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Monday Jun 22, 2020

Owning vs renting in post-lockdown South Africa

In the wake of the COVID pandemic, the property market at large, much like the rest of the economy, has taken some serious strain. So, where does this whole situation leave tenants and prospective buyers - should you keep renting or should you be looking at owning a buy-to-live property right now?
A buyer’s market

Hats off to the Reserve Bank who has cut the prime interest rate to 7.25%.  This low interest rate environment (likely to persist for at least another three years) gives direct cashflow relief and interest savings to those with home loans. These savings mean improved affordability for those in the market for a new home, making it cheaper to own your dream home or give you the opportunity to afford something previously out of reach.
To quote a crazy old property economics lecturer of mine, “You make money when you buy property, not when you sell it” - given the current market and the low repo rate, this statement couldn’t be more apt –  with the present situation lending itself to making good buy decisions that will increase the prospect of capital growth in the future.   Furthermore, you are getting good value for your buck, with a well-priced, bigger property pool to choose from (with a pool nogal)!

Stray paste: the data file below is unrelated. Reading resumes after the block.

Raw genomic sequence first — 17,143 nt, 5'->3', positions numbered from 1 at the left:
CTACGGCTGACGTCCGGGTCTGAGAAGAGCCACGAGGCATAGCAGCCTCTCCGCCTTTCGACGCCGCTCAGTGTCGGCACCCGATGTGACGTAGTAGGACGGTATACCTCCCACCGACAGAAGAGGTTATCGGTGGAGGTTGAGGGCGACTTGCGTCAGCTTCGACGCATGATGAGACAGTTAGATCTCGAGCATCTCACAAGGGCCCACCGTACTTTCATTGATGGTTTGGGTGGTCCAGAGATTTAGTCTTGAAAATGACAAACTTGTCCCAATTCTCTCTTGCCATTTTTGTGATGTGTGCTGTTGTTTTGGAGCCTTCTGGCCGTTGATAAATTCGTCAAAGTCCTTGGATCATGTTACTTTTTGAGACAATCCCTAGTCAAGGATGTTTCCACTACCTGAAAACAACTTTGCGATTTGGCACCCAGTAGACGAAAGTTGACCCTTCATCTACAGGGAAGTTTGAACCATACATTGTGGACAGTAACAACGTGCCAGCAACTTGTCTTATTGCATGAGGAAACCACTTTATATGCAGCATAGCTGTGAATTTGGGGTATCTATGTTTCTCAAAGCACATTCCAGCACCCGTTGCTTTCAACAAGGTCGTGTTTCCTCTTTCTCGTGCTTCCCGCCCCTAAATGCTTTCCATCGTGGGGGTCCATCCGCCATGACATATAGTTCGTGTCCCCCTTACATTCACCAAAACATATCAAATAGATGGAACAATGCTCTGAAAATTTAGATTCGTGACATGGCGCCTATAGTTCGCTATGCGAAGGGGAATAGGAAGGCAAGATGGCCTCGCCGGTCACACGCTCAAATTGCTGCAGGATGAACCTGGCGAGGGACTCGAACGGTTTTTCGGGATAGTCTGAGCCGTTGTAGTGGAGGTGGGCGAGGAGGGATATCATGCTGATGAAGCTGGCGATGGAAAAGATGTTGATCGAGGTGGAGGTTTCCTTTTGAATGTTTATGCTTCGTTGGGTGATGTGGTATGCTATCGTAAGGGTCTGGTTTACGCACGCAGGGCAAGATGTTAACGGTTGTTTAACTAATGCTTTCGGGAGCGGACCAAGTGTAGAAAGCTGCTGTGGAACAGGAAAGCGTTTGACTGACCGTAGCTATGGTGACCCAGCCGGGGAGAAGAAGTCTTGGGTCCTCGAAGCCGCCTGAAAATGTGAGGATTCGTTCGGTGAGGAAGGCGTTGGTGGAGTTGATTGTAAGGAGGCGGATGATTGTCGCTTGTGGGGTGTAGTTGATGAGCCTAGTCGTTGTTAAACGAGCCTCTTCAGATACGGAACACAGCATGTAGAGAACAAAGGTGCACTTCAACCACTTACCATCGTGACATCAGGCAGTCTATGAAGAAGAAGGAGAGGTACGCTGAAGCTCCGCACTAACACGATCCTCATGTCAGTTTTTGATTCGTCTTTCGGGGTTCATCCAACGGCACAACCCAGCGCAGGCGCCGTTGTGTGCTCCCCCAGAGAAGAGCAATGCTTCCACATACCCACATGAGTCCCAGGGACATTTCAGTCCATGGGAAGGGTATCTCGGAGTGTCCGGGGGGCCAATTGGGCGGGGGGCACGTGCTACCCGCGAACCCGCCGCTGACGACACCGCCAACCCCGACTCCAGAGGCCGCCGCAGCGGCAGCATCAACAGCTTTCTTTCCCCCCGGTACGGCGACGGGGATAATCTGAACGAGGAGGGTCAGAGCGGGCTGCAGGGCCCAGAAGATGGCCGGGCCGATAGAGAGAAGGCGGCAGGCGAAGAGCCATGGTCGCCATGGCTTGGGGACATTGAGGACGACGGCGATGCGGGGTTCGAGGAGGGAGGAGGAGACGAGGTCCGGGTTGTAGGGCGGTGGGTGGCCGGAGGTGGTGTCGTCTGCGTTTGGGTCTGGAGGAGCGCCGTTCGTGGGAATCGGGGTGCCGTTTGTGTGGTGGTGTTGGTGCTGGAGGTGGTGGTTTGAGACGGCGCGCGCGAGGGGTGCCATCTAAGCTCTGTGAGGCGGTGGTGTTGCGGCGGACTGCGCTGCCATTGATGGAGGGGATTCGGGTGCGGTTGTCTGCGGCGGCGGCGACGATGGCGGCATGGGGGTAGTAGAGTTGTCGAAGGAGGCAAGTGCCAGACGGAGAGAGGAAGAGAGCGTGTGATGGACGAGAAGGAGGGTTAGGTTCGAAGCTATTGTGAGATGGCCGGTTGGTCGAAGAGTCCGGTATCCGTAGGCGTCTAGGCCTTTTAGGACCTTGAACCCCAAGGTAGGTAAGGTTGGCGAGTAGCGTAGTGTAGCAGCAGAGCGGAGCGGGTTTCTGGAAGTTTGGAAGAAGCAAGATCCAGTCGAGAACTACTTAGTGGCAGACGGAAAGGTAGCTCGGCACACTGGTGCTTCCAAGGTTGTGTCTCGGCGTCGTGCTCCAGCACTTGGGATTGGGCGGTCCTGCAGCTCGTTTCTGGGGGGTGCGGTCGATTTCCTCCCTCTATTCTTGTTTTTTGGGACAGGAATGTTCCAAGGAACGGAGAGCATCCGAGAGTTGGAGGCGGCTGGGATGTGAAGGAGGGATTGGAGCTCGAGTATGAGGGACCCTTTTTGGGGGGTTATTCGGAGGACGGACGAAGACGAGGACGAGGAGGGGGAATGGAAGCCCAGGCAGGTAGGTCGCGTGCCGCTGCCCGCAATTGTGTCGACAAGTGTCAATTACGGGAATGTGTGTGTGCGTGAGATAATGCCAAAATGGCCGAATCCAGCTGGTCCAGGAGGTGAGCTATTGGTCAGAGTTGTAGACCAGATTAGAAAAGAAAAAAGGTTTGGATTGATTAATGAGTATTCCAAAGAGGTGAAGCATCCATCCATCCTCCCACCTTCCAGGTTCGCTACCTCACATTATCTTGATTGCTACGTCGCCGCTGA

There ain’t nothing going on but the rent

Understandably both landlords and tenants are worried about the coming months, perhaps even years.   Although some respite has come in the form of reduced bond repayments, there has been a definite shift in the rental landscape. Flexibility has become a necessity when it comes to rental payment plans with existing tenants as hanging on to good quality tenants becomes the name of the game. 
However, the drop in the repo rate means bond repayments have come down enabling landlords to reduce their rentals for existing tenants (albeit a short-term necessity), which is also fortunate for people seeking new rental opportunities who can possibly negotiate on rentals during this time.  Some landlords may even consider foregoing deposits to help pave the (path)way, provided tenants tick the necessary boxes when it comes to affordability and credit-worthiness. 
What’s important now is for landlords and tenants to communicate with each other and be open to a different approach – to try and reach a mutually beneficial occupational / lease agreement. 
When opportunity knocks

This unique boiling-pot of macro-economic factors is enough to give one a  Corona-ry but take a deep breath and clear your mind, because it actually presents a real opportunity for those looking to take their first step onto the property ladder - not only is there opportunity for buying well, it is also more affordable than ever before to do so.   And, if owning a property is still not within your means then now is the time to plot a sustainable way forward with your landlord.

Ryan Flowers
Flyt Property Investment


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